RALEIGH, N.C. (WNCN) — In emergencies, calling 9-1-1 is typically the first course of action used to get help, when people are in danger or are threatened.

But Raleigh business owners said they’re now taking matters into their own hands because they’re not getting the help they would like to see.

They’re scared.

“My staff has been spit on. My staff has been thrown up against glass windows. My staff has been sexually groped. My staff has been threatened with bricks,” said Kim Hammer, the owner of Bittersweet and Johnston Yacht Club.

On Tuesday, several downtown business owners told city council members, they feel unprotected, even when they ask for help.

“It just doesn’t seem like we’re a priority,” said Heather Pavlina, the manager at St. Roch Oyster Bar.

“We called the police. They did not come. They did not come. We got a phone call from them 45 minutes later asking if [an] individual was still on our property needing to be dealt with,” added Hammer.

Not even 24 hours after the city council meeting, CBS 17 crews saw a private security team outside of Bittersweet, and other local businesses.

“We are at the point that we now have to hire private security,” Hammer had told city leaders.

It’s something more and more owners and managers are having to pay for themselves, to keep their employees and customers safe.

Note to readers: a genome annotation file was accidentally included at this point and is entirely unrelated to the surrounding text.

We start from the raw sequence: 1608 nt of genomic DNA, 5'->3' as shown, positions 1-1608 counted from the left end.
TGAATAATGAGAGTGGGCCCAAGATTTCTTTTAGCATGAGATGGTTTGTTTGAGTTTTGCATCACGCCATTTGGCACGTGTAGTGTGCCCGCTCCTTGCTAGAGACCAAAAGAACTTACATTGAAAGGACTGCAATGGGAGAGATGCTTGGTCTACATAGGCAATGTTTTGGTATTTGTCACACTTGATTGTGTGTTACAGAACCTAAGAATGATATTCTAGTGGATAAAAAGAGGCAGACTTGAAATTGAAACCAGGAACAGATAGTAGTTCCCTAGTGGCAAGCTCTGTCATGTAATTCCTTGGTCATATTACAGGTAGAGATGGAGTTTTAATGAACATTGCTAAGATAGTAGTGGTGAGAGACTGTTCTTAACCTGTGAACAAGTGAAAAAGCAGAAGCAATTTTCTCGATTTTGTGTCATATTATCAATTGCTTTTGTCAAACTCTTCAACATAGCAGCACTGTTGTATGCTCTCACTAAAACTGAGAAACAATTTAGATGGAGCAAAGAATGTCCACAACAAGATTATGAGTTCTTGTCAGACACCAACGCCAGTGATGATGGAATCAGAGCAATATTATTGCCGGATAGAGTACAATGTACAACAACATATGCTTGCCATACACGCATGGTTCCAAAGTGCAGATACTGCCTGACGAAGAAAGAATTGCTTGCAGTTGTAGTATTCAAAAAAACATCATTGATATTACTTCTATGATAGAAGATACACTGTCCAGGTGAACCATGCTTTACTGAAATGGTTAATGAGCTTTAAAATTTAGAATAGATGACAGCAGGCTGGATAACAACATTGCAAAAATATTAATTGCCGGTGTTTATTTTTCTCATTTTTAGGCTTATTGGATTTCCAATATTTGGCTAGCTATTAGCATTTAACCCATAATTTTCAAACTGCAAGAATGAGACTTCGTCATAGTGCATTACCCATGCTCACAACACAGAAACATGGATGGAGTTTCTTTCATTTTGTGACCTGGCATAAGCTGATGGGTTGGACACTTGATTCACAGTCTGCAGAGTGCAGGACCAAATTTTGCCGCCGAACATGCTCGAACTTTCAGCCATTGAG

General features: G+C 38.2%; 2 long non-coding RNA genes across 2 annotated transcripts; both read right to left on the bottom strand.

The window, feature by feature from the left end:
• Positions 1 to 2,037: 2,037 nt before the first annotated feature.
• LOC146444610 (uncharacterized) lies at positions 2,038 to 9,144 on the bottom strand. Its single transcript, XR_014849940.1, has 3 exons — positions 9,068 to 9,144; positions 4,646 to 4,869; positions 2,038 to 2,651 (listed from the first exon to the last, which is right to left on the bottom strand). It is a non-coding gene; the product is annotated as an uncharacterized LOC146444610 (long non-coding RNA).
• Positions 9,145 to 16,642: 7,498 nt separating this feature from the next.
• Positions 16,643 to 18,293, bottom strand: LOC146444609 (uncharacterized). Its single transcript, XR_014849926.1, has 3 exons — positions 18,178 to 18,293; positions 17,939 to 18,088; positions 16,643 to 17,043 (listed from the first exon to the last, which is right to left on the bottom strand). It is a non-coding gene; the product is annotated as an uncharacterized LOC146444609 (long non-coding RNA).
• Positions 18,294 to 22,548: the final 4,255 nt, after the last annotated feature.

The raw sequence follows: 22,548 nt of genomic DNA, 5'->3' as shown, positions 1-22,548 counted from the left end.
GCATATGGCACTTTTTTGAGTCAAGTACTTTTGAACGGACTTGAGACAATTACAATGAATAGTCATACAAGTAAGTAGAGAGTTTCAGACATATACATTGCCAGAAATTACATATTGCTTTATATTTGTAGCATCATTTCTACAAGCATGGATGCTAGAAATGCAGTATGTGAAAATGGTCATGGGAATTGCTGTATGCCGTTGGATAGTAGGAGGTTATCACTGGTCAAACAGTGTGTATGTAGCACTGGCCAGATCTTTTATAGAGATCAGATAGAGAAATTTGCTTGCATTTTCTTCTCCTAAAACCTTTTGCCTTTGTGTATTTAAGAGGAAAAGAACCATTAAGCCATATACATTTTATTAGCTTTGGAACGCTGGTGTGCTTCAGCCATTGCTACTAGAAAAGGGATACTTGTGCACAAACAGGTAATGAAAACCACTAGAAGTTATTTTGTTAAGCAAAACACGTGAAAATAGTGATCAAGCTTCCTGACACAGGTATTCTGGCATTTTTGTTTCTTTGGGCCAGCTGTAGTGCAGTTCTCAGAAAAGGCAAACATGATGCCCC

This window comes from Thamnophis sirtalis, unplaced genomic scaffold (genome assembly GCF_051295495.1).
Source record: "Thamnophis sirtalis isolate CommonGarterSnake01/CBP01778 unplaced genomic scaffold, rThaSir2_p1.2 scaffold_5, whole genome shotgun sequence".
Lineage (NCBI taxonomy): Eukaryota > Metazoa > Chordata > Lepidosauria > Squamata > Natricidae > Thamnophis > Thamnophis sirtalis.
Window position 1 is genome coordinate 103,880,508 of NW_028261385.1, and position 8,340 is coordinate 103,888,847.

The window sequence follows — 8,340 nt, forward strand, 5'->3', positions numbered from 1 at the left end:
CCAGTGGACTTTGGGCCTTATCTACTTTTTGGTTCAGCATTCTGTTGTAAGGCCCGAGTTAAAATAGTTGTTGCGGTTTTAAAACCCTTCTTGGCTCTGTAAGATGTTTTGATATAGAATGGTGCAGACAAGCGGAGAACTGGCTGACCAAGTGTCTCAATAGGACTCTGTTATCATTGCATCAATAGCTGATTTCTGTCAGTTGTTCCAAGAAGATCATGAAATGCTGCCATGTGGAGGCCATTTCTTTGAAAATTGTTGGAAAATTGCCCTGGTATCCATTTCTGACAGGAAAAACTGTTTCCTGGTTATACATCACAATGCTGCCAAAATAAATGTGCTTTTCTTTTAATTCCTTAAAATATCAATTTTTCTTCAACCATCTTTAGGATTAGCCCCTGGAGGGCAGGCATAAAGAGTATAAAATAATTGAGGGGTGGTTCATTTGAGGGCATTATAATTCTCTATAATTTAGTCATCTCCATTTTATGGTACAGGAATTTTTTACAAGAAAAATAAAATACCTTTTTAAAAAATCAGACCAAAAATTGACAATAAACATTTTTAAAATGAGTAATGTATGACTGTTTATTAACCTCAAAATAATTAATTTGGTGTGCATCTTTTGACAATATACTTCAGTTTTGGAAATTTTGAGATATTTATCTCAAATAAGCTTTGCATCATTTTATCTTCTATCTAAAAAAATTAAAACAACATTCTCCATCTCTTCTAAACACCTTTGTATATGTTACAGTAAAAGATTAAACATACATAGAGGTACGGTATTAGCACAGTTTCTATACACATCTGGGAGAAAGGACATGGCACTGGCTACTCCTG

“It’s not being handled by police officers when I’m regularly getting told that they have two-hour wait times where no one ever shows up,” said Hammer.

“We police the restaurant. We stand outside and make sure we walk our guests outside to make sure they’re getting to their cars,” said Pavlina.

On Tuesday, Police Chief Estella Patterson was asked about the response times and delays.

She told reporters: “When our staffing is low, it might take a little bit longer. Also, the priority of the caller, if it is a high priority, of course, we are finding more coming quickly to those kinds of calls. You know, our city is growing. We are seeing our population at almost half a million now. With that growth comes some growing pains,” said Patterson.

Officers have ramped up their patrols in problem areas, especially over the last two weeks.

Business owners and leaders said it has made a huge difference, but it’s not enough to keep downtown safe and thriving.



“It’s the face of the city. That’s where, you know, residents bring their family and they come downtown to go shopping and eat and go to museums. So downtown matters to the entire city,” said Bill King, President and CEO of the Downtown Raleigh Alliance.

Currently, the Raleigh Police Department has 91 officer vacancies.

CBS 17 crews have reached out to them again to ask if they’re looking into the incidents and delayed response times.